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Discussion on Urinary problem in mare

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Anita Adams
Posted on Friday, Oct 22, 1999 - 11:02 pm:   Edit PostPrint Post

m:

My 14 yr old hackney mare cannot hold her water. Any quick movement or even just standing she leaks. Her legs are all scalded and her tail is always wet with urine. I have to wash her constantly and tie up her tail and wrap it to save it from getting in that condition. She came to me 2 years ago not being able to lift her tail up but without any leaking problem. This has only been for the past few months and it came on slowly. She can move it sideways but not up. I know some show people do "things" to their horses so I wasn't worried about it at the time. I just drive her for pleasure. My vet examined her, did urine sample,(ph 7.5 but urine cloudy and lots of crystalization in it) and put her on tribrisson for 10 days. She got about 90% better but it came back. She is now on long term tribrisson for a month at least. Vet says that she might have herpes from Rhino but I don't know her history. Said she's dying. Said she will become paralyzed from the back end forwards and then lose control of her hind legs. But her quick recovery on the 10 day course of meds gave me hope. Now vet is wondering if it might be just a stone in her bladder, or a neurological problem, or just a deep seated urinary tract infection. This is quite a different story than the "She's dying, I have NO hope for her" that I got first time around. This mare has had this problem a long time. And she trots, and canters, and bucks out in the pasture with no trouble at all. When my vet told me to drive her and I put her to my Meadowbrook cart (it's horsesized and a little big for her, as I stepped into the cart she started slowly sinking to the ground. Of course I unhooked her immediately and haven't tried that again. Vet said at that first visit I should drive her all the time until she loses her back end. THAT sounded like a neat idea. What if that happened going down a hill or something? Duh? She said that the mare doesn't have any pain, just the legs from the urine running down them but I wash and dry and slather on the Desitin daily and it keeps her comfortable. Any thoughts of this?? lilfilly
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The Advisor Vet, RN Oglesby DVM
Posted on Sunday, Oct 24, 1999 - 11:17 am:   Edit PostPrint Post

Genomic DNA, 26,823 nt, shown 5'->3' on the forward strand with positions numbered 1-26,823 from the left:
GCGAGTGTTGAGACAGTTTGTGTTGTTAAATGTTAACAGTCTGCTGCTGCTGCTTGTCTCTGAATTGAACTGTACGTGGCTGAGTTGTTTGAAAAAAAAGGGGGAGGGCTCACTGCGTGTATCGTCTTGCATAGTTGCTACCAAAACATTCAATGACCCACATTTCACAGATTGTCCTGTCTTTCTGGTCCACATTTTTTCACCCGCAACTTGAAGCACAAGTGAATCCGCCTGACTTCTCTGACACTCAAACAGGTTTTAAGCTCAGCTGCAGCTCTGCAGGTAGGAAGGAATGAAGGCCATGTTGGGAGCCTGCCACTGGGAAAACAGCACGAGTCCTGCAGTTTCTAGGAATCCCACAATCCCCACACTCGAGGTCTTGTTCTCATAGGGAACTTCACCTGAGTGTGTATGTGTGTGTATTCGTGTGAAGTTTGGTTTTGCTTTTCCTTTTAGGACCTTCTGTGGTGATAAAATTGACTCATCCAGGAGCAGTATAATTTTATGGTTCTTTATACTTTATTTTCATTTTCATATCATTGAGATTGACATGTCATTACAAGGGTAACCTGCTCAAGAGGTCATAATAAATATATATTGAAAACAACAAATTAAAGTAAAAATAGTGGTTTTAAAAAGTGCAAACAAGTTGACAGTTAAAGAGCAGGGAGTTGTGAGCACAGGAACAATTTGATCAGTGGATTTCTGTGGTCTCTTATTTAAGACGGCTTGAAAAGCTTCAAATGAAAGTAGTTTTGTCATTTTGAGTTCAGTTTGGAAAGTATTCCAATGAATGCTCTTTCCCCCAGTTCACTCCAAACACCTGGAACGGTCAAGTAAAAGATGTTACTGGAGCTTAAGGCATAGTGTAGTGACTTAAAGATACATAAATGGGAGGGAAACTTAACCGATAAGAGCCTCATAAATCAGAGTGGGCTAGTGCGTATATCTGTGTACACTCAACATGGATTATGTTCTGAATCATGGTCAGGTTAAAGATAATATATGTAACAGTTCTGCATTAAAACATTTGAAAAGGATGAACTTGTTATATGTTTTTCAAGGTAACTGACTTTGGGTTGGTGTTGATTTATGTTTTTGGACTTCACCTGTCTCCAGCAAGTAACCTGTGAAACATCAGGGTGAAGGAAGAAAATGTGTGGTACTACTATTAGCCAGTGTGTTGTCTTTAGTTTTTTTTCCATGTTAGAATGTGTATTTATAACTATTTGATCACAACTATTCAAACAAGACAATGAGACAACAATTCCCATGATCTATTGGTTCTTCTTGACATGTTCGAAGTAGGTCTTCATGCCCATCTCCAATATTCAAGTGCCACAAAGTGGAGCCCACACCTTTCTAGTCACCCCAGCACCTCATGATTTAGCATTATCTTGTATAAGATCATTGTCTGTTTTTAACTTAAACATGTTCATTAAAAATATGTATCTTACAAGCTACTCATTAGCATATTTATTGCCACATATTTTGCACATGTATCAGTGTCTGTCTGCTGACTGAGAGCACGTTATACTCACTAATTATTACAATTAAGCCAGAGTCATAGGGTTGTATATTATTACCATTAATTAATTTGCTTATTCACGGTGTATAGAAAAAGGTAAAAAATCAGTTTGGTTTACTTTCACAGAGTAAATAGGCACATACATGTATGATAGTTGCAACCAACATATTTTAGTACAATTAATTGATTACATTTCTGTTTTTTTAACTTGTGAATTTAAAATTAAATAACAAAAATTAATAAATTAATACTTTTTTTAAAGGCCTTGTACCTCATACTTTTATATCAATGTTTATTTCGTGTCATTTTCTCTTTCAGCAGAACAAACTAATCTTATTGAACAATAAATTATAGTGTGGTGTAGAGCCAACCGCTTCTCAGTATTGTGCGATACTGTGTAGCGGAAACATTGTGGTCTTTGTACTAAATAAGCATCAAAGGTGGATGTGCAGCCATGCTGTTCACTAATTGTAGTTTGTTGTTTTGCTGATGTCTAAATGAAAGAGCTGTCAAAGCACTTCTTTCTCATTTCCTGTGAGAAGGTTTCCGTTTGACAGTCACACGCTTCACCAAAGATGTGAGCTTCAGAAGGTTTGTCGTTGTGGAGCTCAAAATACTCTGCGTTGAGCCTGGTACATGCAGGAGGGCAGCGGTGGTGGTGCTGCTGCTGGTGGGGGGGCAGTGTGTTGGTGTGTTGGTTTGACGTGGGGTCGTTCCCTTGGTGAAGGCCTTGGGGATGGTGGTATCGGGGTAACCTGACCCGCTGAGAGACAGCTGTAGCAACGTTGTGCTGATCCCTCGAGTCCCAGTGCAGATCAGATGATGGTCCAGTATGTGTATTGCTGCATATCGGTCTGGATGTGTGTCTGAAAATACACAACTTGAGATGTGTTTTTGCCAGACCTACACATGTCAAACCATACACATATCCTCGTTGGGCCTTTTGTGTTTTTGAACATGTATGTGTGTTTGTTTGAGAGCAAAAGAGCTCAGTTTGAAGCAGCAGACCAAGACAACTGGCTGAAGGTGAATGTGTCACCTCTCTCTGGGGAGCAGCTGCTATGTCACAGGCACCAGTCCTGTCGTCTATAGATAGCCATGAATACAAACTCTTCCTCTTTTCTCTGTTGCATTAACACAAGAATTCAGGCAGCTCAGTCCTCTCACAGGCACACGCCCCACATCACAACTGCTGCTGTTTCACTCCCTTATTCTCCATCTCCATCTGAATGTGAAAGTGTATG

Hello Anita,
Your veterinarian believed your horse had a condition called cauda equina neuritis (see Disease: Neurological: Cauda Equina Neuritis) and it is easy to see why. The paralysis progressing from the tail head to urinary track did not look good. On the other hand horses with CEN should not respond to antibiotics. You may be right and they may not related.

I would say first is to give the antibiotics a real good chance since so much improvement was seen. Chronic cystitis may require a prolonged course as the infection has had a chance to get well established.

If they fail you need to have a thorough physical exam with a complete chemistry panel, CBD, urinalysis (wait till after the antbiotics are stopped) and ultrasound to better characterize the problem. Primary incontinence comes in two forms: the sphincter is either too loose or too tight and they are treated differently. Once a diagnosis is made treatment and prognosis can be considered.
DrO
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Anita Adams
Posted on Monday, Nov 22, 1999 - 9:58 pm:   Edit PostPrint Post

I have run a whole month of Tribrissen on her now and she is having the same problem about not being able to hold her water. But, there is no sign or any paralysis at all. She can trot and canter and buck with no problem. A urinalysis was done before I even put her on this Tribrissen. There was a lot of "gravel" in the urine but the ph was normal. Any more ideas?
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Robert N. Oglesby DVM
Posted on Tuesday, Nov 23, 1999 - 6:38 am:   Edit PostPrint Post

If they fail you need to have a thorough physical exam with a complete chemistry panel, CBD, urinalysis (wait till after the antbiotics are stopped) and ultrasound to better characterize the problem. Primary incontinence comes in two forms: the sphincter is either too loose or too tight and they are treated differently. Once a diagnosis is made treatment and prognosis can be considered. DrO
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